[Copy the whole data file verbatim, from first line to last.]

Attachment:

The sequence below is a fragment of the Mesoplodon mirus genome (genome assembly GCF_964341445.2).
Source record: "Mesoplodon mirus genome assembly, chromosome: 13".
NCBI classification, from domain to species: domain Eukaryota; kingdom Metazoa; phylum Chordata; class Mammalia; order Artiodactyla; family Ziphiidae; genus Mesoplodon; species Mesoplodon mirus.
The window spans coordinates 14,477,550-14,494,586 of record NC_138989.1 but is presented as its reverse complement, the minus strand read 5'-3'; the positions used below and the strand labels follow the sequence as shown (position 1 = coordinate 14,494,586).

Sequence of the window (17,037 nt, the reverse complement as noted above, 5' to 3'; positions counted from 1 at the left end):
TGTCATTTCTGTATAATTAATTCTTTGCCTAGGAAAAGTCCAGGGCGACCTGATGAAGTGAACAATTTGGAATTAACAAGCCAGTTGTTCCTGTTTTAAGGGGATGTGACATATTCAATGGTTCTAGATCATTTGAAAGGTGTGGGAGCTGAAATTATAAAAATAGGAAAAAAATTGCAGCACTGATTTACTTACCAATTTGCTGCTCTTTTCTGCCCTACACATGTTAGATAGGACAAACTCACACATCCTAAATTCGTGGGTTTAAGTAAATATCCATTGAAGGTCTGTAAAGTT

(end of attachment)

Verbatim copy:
The sequence below is a fragment of the Mesoplodon mirus genome (genome assembly GCF_964341445.2).
Source record: "Mesoplodon mirus genome assembly, chromosome: 13".
NCBI classification, from domain to species: domain Eukaryota; kingdom Metazoa; phylum Chordata; class Mammalia; order Artiodactyla; family Ziphiidae; genus Mesoplodon; species Mesoplodon mirus.
The window spans coordinates 14,477,550-14,494,586 of record NC_138989.1 but is presented as its reverse complement, the minus strand read 5'-3'; the positions used below and the strand labels follow the sequence as shown (position 1 = coordinate 14,494,586).

Sequence of the window (17,037 nt, the reverse complement as noted above, 5' to 3'; positions counted from 1 at the left end):
TGTCATTTCTGTATAATTAATTCTTTGCCTAGGAAAAGTCCAGGGCGACCTGATGAAGTGAACAATTTGGAATTAACAAGCCAGTTGTTCCTGTTTTAAGGGGATGTGACATATTCAATGGTTCTAGATCATTTGAAAGGTGTGGGAGCTGAAATTATAAAAATAGGAAAAAAATTGCAGCACTGATTTACTTACCAATTTGCTGCTCTTTTCTGCCCTACACATGTTAGATAGGACAAACTCACACATCCTAAATTCGTGGGTTTAAGTAAATATCCATTGAAGGTCTGTAAAGTT